I Banned My Daughter From Using the Word ‘Tomboy’

How it reinforces outdated gender role expectations

Early on, I banned my daughter from using the word ‘tomboy.’ My explanation to her: “There is no such thing as boy things and girl things. There is nothing that a boy can do that a girl can’t.” In response, she ventured: “Peeing standing up.” But even then, there are ways around it.

I didn’t want my daughter to feel that she was borrowing from the rightful owners or trespassing on foreign land in pursuing traditionally male preoccupations. It’s a term thrown around all too carelessly by people who should know better. I’ve heard “my daughter is such a tomboy” used as a badge of honor by women who would stake their claim on their feminist credentials.

We need to stop using this word because every time we do, the gender binary is reinforced. Expectations based on a binary concept of gender are limiting and unnecessary.

Why do we do this? Who decided that playing in the mud and climbing trees is for boys and indoor play based on nurturing is for girls? Of course, no-one would argue that girls are being stopped from doing anything. Parents still feel that they need to put forward an awkward explanation for their child behaving in a way that comes naturally if it doesn’t fit into prescribed categories of ‘girl’ and ‘boy.’

There is nothing transgressive or shocking about a child being themselves when it is not hurting anybody. Surely what is unhealthy is labeling a child in a way that stifles and invalidates rather than encourages their interests.

I can’t help feeling that life is becoming increasingly defined by the gender binary, where more and more things ostensibly genderless become gendered. I became acutely aware of this as my daughter moved through the baby, toddler, and preschool years. It seemed that every purchase caused me to choose between a ‘girls’ and ‘boys’ version. There was no gender-neutral potty or nursery chair. So began the segregated clothing categories with no ground in between.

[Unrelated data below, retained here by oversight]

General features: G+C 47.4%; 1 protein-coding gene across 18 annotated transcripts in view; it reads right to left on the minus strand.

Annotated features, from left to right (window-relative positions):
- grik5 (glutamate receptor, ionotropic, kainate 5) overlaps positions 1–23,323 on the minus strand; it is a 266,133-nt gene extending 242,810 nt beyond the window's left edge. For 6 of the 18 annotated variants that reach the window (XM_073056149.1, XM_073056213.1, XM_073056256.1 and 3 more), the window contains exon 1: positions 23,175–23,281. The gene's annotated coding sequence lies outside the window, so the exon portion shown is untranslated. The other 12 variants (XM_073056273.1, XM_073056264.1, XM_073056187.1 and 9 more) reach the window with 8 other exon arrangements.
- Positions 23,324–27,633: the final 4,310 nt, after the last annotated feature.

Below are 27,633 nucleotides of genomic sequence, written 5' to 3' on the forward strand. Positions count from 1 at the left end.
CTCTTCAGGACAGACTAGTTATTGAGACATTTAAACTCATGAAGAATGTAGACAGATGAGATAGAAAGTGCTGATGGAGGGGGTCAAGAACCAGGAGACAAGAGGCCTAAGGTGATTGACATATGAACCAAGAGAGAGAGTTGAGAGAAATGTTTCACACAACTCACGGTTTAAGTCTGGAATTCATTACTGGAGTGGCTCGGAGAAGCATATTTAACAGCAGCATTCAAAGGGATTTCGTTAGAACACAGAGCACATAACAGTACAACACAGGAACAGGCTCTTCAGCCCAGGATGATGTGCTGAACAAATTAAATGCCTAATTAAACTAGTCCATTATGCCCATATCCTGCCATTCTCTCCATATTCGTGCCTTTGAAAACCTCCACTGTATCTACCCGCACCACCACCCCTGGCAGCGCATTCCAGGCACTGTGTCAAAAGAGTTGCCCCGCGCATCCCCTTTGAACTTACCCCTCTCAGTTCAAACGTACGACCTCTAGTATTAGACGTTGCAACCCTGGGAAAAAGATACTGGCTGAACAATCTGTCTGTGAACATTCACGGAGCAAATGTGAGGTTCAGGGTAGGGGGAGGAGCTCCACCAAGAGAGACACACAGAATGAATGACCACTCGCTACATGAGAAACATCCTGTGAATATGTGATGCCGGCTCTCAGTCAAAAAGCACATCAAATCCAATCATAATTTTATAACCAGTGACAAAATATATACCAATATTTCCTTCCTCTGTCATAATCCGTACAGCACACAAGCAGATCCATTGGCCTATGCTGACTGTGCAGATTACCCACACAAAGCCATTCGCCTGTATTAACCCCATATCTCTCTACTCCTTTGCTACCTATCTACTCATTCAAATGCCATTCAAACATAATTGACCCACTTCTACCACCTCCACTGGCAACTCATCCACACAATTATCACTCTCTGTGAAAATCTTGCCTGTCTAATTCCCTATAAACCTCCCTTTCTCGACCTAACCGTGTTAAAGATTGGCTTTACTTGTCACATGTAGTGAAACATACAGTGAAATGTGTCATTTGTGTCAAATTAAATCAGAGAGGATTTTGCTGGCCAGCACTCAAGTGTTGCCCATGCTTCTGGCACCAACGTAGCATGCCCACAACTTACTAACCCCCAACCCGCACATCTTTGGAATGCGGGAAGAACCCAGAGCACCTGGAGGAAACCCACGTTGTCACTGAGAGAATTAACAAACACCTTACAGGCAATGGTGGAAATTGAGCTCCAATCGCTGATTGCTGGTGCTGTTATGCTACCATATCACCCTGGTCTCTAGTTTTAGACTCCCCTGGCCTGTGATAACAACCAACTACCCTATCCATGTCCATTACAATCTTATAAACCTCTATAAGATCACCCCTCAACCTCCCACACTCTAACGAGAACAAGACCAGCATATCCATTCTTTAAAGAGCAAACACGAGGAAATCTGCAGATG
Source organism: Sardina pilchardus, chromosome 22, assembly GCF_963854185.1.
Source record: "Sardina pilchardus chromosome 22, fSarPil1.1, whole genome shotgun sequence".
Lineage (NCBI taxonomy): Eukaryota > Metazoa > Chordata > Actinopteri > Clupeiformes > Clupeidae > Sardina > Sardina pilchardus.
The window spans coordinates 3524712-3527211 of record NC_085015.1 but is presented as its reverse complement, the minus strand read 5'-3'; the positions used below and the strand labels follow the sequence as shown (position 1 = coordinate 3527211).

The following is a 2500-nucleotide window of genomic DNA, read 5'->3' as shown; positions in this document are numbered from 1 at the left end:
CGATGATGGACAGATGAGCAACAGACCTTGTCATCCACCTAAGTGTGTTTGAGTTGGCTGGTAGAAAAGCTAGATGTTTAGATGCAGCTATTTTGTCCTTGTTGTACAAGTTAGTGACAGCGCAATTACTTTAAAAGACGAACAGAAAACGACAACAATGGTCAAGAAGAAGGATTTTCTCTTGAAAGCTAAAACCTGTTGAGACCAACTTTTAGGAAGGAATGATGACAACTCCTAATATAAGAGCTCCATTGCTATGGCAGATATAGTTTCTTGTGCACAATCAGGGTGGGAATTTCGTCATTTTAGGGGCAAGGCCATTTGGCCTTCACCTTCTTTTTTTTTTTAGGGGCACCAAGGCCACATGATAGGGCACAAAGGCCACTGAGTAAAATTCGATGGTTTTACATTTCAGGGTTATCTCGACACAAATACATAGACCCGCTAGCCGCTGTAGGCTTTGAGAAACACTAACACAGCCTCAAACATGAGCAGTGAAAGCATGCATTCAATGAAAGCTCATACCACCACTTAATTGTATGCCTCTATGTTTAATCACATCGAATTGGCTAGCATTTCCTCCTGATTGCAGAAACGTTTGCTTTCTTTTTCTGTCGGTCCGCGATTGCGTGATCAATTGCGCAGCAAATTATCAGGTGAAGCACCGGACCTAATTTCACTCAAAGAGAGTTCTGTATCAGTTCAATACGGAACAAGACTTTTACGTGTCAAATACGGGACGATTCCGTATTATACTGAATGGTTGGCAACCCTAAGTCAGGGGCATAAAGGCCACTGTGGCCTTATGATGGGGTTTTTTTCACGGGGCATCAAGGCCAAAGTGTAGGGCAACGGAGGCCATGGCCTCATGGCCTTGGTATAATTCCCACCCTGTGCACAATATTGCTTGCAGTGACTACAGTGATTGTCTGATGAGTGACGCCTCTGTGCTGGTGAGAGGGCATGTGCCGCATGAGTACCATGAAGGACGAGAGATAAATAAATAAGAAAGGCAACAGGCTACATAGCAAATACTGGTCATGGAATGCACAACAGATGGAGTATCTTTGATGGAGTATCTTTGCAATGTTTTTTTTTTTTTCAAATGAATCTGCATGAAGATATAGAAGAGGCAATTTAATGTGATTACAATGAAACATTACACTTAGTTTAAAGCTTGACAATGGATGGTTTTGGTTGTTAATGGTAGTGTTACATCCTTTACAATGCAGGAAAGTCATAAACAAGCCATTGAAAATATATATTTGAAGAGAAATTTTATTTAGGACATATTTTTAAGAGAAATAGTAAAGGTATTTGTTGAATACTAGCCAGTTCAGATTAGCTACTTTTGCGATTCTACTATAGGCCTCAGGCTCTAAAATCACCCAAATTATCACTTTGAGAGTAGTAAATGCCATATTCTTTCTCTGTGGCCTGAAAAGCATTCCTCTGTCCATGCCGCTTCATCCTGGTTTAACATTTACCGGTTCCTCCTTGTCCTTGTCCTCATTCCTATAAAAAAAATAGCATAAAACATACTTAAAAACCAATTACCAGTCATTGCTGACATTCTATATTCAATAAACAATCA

I know we are all prone to idealising our own childhoods, but memories of my 1970s childhood seem to be swathed in gender neutral brown, orange, and yellow plaid and velour.

The notion that gender is a binary concept is itself scientifically questionable. Further, the relationship between a child’s biological sex and their gender identity and expression is far from straightforward. Gender reveal parties are problematic because they assume all these things as given. There is a certain arrogance in pre-empting a child’s gender before they are even born and imposing all the expectations that go along with it. But that’s a whole other discussion for another day.

I’m not about to argue that girls shouldn’t play with dolls or boys shouldn’t play with trucks. But a girl shouldn’t have to navigate choosing a ‘boy’ thing over a ‘girl’ thing because she shouldn’t have to distinguish between categories in the first place. To dissuade a girl from pursuing a traditionally female interest would be missing the point that there is nothing inherently female about it.

Toys aren’t inherently gendered. The designation of separate categories of ‘girls’ and ‘boys’ toys has been completely arbitrary. Generally speaking, there is also nothing inherently good or bad in any toy. The question is how we define its place in our children’s lives, or if indeed, we need to define it at all.

I didn’t discourage my daughter from playing with Barbie dolls, although it never really gained traction with her. When I was a child, playing with Barbies arose from a fascination with miniatures. There was something about creating and maintaining tiny microcosms of order complete with furniture, décor, and clothing that appealed to my particular neurology.